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Public Health Information Portal Opens

The state last week launched a new project — Open Data Portal — that could lead to a plethora of innovations such as mobile apps that help Californians find services for which they’re eligible or that locate the nearest services.

There really is no telling what applications people might come up with — and that’s the most exciting part of last week’s launch, said Este Geraghty, deputy director of the Center for Health Statistics and Informatics at the California Department of Public Health.

“It’s a huge moment, we are so excited,” Geraghty said. “It has been a long time coming and we think we’re going to see a lot more value through increased accessibility of the data.”

The datasets now are open to public use. Geraghty made a point of saying privacy protection has been paramount in this project, and that the highly aggregated data is general and not specific to patients.

The possibilities for innovation are far-reaching, Geraghty said. Two weeks ago, the department had a “soft launch” during which the data portal opened for 24 hours.

HackerLab in Sacramento, in 10 days, wrote an application using the datasets for the state’s Women, Infants and Children (WIC) program, a federally funded health and nutrition program for California families.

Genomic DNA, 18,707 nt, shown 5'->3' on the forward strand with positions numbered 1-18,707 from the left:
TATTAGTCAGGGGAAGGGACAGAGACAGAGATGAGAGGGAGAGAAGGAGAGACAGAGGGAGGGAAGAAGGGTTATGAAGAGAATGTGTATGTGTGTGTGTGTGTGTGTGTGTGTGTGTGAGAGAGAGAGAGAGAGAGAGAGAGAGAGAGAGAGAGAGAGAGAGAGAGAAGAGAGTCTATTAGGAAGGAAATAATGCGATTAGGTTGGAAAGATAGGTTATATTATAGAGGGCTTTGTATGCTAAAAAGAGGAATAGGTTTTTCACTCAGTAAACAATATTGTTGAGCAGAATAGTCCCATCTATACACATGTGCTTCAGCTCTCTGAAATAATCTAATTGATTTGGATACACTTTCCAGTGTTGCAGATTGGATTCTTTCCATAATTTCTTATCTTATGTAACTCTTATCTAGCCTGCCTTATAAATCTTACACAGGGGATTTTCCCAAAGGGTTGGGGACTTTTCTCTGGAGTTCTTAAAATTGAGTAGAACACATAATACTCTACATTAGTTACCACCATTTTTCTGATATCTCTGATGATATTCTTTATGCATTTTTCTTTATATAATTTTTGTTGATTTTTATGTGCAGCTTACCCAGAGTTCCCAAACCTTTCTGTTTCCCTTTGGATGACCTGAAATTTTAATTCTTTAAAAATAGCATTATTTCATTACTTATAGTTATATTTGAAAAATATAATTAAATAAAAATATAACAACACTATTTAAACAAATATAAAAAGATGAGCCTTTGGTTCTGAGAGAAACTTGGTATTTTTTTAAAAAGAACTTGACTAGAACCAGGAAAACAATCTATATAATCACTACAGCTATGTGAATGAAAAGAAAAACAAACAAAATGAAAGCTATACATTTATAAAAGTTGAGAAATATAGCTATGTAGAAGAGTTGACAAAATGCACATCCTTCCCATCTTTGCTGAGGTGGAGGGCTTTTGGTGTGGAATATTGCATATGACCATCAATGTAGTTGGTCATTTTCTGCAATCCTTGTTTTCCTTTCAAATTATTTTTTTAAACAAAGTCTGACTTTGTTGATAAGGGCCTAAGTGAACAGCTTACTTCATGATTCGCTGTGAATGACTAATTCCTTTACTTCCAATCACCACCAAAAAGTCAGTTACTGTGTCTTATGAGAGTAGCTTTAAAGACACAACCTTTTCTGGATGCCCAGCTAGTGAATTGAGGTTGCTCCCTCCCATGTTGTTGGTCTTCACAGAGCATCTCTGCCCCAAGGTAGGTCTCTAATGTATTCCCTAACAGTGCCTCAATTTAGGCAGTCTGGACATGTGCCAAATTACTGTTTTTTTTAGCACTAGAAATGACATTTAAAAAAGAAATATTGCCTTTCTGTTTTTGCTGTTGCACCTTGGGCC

“It’s called WIC-IT (pronounced WICK-et) that does three things,” Geraghty said. “It allows the users to take a survey to see if they qualify for WIC, then it shows on a map all the nearby centers, then it shows the WIC vendor locations.”

That’s an innovation that might be invaluable for low-income families in California, she said.

“It’s a great app,” Geraghty said, “and if we had done it ourselves, it would’ve taken more than 10 days, I can tell you that.”

Combining datasets, whether done by government agencies or private innovators, is where the real breakthroughs likely will come, Geraghty said. For example, combining the dataset on poverty rates by census tract with another dataset that shows the rate of emergency department visits for asthma-related crises might help determine access needs, Geraghty said.

Individuals are encouraged to tour the site, join the department’s mailing list to get updates about possible uses of the data.

“People could tell us what datasets they’d like to see, or what possible applications they’re thinking about,” Geraghty said, “so we can continue this momentum.”

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